Connecticut Shade grown tobacco is one of the most popular type of tobacco lead used on cigars. It is not only grown in the State of Connecticut, but the seeds are used to grow the crop in many other regions and foreign countries. Now three Connecticut lawmakers want to ensure that there is no confusion between the home grown Connecticut Shade tobacco leaf and Connecticut Shade tobacco not grown in the State. This past week Senator Chris Murphy (D-Connecticut), U.S. Representative John Larson (D-Connecticut), and U.S. Representative Joe Courtney (D-Connecticut) have written the U.S. Food and Drug Administration (FDA) and U.S. Federal Trade Commission (FTC) to prevent labeling foreign-grown and out of state grown Connecticut Shade tobacco as “Connecticut”.
In a press release by Senator Murphy’s office, this action comes as a result of hearing from constituents and farmers in the State of Connecticut. The lawmakers state point out that while both Connecticut Shade tobacco is grown in Connecticut as well as other regions, the conditions of the climate and the soil can yield a different crop of tobacco, and they want no confusion of what the final tobacco type it is. In other words, the lawmakers don’t want Ecuadorian-grown Connecticut Shade tobacco to be labeled as “Connecticut Shade” – they want that distinction for only the tobacco grown in Connecticut.
In the letter, the three lawmakers state:
“We write to you today after hearing concerns from our constituents regarding the mislabeling of foreign cigar products. Connecticut shade tobacco seeds are now not only grown in Connecticut and other areas of the Northeast, but also in Ecuador and other parts of Central and Latin America….The uniqueness of Connecticut shade tobacco is due to the specific environment in which it is grown. Given existing authorities and the responsibilities of your agencies, we urge you to investigate the misbranding of Connecticut shade tobacco products and take action to curb this deceptive practice. While there are myriad challenges facing farmers, being undercut by foreign growers is a clear threat to the long-term viability of the Connecticut shade tobacco industry.”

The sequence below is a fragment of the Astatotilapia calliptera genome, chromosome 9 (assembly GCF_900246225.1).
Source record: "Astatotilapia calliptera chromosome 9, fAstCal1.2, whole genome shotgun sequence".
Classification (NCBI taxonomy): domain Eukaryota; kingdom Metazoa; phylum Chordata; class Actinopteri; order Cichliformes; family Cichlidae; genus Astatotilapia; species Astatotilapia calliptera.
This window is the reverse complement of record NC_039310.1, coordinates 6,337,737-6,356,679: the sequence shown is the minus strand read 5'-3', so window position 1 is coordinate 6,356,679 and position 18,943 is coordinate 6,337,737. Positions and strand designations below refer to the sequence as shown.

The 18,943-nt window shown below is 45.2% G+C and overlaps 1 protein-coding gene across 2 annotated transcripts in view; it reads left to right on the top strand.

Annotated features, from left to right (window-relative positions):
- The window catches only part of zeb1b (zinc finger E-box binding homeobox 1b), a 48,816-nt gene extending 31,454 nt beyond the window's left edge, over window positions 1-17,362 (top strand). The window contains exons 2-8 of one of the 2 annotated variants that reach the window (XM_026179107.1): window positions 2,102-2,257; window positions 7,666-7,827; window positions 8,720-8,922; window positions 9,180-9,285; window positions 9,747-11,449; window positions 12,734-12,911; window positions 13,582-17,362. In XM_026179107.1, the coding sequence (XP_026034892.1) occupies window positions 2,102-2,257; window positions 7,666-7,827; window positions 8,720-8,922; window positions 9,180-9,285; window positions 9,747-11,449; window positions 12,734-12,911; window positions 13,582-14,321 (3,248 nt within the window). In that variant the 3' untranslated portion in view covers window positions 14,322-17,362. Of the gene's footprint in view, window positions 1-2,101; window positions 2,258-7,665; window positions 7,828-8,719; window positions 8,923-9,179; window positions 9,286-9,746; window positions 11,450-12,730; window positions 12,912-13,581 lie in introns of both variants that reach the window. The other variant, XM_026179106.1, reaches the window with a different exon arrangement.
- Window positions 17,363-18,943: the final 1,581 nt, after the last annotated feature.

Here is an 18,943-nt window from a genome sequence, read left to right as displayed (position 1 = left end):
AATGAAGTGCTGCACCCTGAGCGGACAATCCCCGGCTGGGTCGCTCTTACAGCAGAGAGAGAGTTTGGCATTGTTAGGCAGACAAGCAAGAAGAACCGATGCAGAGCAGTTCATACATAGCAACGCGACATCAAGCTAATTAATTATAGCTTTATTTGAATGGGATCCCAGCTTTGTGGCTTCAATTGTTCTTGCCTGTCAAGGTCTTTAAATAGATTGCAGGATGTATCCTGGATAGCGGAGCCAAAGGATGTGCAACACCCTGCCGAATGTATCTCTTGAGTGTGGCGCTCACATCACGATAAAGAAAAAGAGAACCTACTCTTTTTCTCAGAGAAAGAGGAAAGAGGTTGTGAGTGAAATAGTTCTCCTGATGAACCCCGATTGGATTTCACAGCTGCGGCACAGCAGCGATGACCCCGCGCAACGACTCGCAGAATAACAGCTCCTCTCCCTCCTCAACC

The lawmakers cite that the FTC has the authority under 15 U.S. Code § 45 to prevent “unfair or deceptive acts or practices in or affecting commerce”. In addition, the lawmakers also cite that Section 903 of the Tobacco Control Act states a tobacco product can be deemed misbranded if its advertising is false or misleading.
The full text of the letter can be found here.